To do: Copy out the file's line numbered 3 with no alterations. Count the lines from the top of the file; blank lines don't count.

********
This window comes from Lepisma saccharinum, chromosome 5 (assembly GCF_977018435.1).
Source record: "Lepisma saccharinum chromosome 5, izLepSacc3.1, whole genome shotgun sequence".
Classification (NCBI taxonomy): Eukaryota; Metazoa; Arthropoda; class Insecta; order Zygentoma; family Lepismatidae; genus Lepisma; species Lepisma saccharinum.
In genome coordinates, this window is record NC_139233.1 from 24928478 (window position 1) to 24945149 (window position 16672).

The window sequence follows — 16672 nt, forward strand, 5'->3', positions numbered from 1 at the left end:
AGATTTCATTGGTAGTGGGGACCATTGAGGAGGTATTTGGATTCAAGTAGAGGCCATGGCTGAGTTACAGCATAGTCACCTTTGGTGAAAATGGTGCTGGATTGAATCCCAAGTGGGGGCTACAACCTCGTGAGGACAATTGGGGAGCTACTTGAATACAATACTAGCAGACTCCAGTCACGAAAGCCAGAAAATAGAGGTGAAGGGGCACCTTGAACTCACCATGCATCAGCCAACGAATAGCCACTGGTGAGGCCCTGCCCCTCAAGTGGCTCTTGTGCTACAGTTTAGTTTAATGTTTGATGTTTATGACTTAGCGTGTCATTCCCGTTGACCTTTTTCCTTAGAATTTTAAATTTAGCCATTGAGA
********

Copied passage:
Classification (NCBI taxonomy): Eukaryota; Metazoa; Arthropoda; class Insecta; order Zygentoma; family Lepismatidae; genus Lepisma; species Lepisma saccharinum.